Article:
Abigail enters Granny’s room, where Granny is sitting in a chair. Granny puts aside her knitting and tells Abigail that she has been expecting her. As Abigail sits at Granny’s feet and puts her head in the old woman’s lap, Granny rightly tells Abigail that something frail and precious “like a china cup” has been chipped or cracked. Abigail says that she doesn’t feel like anything has been spoiled, though she didn’t want Beatie to know her secret. Abigail humbly says that perhaps she’s too young to know anything about love after all, but Granny tells Abigail that she herself was just fifteen when she was wed. Granny tells Abigail to look into her eyes.
Granny’s connection to the Gift is clearly still be viable—she knows exactly what has happened to Abigail without Abigail even having to tell her the details. Granny sees this painful moment as an opportunity to connect with Abigail, and to be kind and tender to the girl of whom she is asking so very much. Duty is shown to be a reciprocal thing to Granny, as she approaches Abigail with love and empathy.
Abigail looks into Granny’s eyes and hears Granny’s voice, far away—when she looks down at herself, she is in the body of someone else. Granny’s voice explains that she is showing Abigail herself at eighteen, newly widowed. Abigail-as-Granny is poised on the edge of a cliff, longing to throw herself off but knowing that she can’t—she must live on in spite of the pain, for her children and her parents. Abigail tells Granny that she can’t bear to see any more, and is instantly thrown back into the parlor.
Granny shares a new aspect of the Gift with Abigail—one that is powerful, frightening, and illuminating. Granny wants Abigail to see that she is not alone in the intensity of her feelings, and also wants to reveal how the transformative powers of love took hold of Granny herself when she was a girl not much older than Abigail.
Granny tells Abigail that she must know now, through the vision, that the young can experience true love—and true sorrow. Abigail confesses to Granny that she shook Beatie violently, wishing that it were actually Dovey she was harming. She is afraid, she says, to be nasty to Dovey out of jealousy, though she does not want to be. Granny assures Abigail that she will be all right, and sends her from the room, telling her to ask Beatie to come in.
In this passage, Park uses Granny to communicate that the feelings and ideas young people have are just as valid and worthy as those of adults. Granny’s validation of Abigail’s joy and sorrow shows that young people’s emotions are to be embraced rather than discounted or underestimated.
Abigail sits at the kitchen table washing potatoes. When Beatie comes out of the parlor after speaking with Granny, she is sniveling, and tells Abigail that Granny has charged her with being kind to Abigail—but she says any kindness she shows Abigail from now on is false. Beatie laments that Granny also told her to keep Abigail’s secret from Dovey. Abigail asks why Beatie is so upset, and whether Granny told her something else. Beatie reveals that Granny told her that by Sunday, Judah would decide whom he really loves—and Beatie is afraid that he will choose Abigail. Abigail knows that on Sunday, Judah has promised to take Beatie and Abigail hunting for cockles (a kind of edible mollusk) at the shore. Beatie asks Abigail to promise that she won’t hurt Dovey, but Abigail says she can’t promise such a thing.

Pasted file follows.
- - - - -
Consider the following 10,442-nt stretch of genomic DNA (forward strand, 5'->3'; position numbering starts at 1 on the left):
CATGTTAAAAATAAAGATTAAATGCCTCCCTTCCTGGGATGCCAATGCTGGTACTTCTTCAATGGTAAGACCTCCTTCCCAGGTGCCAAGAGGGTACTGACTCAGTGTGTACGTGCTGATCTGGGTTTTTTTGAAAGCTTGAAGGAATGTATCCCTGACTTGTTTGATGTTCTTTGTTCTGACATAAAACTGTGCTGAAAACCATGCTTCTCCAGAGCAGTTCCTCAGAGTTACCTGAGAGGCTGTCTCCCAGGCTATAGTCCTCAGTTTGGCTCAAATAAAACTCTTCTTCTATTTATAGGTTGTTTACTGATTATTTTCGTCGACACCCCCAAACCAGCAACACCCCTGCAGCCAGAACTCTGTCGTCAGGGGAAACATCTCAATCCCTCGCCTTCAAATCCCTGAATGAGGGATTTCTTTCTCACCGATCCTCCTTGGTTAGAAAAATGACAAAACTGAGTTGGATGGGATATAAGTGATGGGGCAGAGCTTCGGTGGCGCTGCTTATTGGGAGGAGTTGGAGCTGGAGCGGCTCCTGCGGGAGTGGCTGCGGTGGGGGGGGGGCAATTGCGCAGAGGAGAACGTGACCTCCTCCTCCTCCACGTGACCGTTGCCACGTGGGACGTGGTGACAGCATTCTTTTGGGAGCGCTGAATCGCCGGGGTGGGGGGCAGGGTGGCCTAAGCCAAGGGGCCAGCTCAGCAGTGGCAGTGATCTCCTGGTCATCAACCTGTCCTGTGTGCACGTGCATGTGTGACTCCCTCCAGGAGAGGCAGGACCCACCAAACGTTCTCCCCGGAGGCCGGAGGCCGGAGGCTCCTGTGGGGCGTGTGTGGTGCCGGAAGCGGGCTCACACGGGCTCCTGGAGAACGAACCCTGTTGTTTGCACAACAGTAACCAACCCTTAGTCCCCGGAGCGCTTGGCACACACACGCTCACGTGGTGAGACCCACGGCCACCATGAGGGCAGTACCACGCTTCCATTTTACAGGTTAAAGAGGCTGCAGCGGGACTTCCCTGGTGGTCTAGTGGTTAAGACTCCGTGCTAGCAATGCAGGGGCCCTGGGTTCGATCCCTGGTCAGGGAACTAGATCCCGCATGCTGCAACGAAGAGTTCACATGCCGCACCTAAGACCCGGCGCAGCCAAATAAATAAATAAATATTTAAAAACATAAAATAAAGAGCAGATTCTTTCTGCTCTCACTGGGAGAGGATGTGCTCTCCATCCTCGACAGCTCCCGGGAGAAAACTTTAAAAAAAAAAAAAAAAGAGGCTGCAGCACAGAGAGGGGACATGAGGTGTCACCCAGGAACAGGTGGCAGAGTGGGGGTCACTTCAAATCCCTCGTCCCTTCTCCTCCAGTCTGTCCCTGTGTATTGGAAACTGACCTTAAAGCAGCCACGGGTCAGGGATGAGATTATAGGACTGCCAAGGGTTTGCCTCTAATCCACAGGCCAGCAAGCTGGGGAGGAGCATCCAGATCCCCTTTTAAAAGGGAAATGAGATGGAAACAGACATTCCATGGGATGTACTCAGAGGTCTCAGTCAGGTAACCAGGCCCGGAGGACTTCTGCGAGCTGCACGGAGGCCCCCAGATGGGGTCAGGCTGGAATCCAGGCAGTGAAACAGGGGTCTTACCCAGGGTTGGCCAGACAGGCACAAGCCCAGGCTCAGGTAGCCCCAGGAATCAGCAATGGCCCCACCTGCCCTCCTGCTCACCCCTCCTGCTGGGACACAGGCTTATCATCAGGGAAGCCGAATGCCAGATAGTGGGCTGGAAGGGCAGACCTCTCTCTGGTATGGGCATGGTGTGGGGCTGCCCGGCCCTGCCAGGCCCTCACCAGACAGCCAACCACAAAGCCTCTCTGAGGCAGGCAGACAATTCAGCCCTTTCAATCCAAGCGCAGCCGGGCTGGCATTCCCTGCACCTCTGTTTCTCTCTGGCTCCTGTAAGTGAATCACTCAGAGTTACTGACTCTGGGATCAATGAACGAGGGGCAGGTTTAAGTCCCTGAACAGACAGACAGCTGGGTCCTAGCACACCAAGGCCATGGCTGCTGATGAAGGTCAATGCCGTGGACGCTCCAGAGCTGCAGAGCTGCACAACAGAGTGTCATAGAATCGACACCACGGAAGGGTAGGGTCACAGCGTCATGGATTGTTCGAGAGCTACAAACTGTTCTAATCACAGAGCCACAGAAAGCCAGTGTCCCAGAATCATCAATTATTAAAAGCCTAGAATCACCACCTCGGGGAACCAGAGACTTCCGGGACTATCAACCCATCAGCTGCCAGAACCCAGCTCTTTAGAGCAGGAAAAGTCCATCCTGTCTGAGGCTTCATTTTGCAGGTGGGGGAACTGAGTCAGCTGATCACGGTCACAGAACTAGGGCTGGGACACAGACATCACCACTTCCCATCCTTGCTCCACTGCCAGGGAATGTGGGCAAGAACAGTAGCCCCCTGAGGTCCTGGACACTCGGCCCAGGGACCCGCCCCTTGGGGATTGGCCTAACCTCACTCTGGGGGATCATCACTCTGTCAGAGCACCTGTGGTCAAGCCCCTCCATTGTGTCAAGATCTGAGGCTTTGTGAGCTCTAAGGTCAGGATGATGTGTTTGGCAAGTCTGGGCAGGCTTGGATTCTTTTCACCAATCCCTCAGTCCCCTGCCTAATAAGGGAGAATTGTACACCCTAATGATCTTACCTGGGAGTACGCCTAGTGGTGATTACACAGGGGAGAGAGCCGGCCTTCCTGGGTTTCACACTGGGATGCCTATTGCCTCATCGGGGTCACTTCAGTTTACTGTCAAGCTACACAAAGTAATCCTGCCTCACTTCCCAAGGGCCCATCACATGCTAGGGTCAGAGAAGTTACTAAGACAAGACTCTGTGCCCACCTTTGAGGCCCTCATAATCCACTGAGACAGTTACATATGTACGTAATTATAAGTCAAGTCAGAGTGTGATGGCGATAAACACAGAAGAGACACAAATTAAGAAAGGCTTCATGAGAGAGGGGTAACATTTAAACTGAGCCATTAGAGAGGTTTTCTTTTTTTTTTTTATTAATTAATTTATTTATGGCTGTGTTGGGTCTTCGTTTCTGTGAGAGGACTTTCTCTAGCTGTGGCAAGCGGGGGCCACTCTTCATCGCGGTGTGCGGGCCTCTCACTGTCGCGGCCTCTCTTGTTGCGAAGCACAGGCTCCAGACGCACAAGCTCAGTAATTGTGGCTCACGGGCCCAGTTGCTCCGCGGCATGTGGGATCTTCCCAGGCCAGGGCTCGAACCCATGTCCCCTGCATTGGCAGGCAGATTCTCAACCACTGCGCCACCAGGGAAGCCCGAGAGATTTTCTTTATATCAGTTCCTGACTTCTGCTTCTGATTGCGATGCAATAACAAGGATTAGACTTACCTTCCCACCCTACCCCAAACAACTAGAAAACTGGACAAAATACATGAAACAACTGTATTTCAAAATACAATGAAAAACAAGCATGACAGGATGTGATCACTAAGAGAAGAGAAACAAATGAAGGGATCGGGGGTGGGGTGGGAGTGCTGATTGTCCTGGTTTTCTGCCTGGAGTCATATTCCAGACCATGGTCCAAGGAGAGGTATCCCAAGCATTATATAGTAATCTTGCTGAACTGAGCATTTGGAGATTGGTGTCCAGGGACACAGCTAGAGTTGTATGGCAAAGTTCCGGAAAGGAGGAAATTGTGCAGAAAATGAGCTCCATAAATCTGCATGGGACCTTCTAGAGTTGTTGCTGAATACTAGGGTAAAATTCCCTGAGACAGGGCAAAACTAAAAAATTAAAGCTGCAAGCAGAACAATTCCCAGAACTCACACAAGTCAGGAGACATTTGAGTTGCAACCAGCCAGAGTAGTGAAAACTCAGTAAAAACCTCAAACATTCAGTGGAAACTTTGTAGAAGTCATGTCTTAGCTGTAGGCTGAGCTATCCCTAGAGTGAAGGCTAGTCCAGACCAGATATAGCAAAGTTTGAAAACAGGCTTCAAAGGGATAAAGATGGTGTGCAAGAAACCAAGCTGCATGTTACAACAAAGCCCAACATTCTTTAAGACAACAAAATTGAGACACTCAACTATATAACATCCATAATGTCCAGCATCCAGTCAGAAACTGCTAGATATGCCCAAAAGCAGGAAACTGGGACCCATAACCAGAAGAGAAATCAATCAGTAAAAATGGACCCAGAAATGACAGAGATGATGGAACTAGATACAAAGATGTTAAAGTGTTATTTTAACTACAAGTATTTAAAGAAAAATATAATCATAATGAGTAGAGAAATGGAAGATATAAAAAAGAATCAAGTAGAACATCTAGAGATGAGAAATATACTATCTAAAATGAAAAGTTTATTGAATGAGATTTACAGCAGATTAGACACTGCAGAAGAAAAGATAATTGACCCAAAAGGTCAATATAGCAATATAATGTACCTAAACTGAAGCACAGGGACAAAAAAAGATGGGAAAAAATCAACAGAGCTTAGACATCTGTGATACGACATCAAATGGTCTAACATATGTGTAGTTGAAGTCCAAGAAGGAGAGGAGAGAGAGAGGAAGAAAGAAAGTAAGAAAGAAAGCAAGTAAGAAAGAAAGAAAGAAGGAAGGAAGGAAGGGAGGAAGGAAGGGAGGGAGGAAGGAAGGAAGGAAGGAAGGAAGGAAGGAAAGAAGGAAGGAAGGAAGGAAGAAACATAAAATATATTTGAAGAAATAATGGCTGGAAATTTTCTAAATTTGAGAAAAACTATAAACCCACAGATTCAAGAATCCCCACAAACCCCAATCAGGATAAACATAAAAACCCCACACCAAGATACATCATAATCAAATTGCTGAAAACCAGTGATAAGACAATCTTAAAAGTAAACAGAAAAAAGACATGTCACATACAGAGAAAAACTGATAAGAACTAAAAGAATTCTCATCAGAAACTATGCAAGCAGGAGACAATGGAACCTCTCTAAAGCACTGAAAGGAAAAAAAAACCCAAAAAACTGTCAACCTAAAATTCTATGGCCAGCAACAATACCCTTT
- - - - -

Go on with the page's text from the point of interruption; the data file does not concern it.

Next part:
Granny’s kindness and empathy towards Abigail is followed up by a sternness with Beatie. Beatie reacts poorly to this, but her anger at Abigail turns to fear that Dovey will be hurt. She wants for Abigail to promise her that no harm, even just emotional harm, will come to her family, but despite her desire to fulfill her duty to the Bows, Abigail cannot influence Judah’s actions—whatever will be will be.
On Sunday, Dovey prepares a picnic basket for Judah, Beatie, and Abigail, but as they prepare for the outing, Abigail feels only anxiety. As the three head out through the shop door, Abigail bids Mr. Bow goodbye, but he does not respond. Judah confesses that he is worried about his father, as his spells are more frequent.
Abigail realizes that today is the moment of truth—the course of her life could change forever, depending on what Judah decides.
Beatie runs ahead of Judah and Abigail through the empty streets down to the shore. Judah tells Beatie to slow down, as in the cockling boat, she will have to be still and quiet. Down on the dirty shore, which is strewn with debris from ships and rotten fish and garbage, Judah helps the girls into a little boat. Out on the water, the view is beautiful, and Abigail takes in the sight of the bustling Sydney Harbor, which is even busier than it usually is in her own time.
Since her arrival in 1873, Abigail has felt that the time period as a whole is inferior compared to her own. Judah, though, shows her how beautiful and vibrant the harbor is—and symbolically demonstrates to her that there is more to this world of the past than meets the eye.
Abigail asks what the ships in the harbor transport, and as she and Judah find themselves in yet another discussion about the innovations of the future, Judah laments that so much money is spent on electric trains and trailers when “the sea and the wind are free for all.”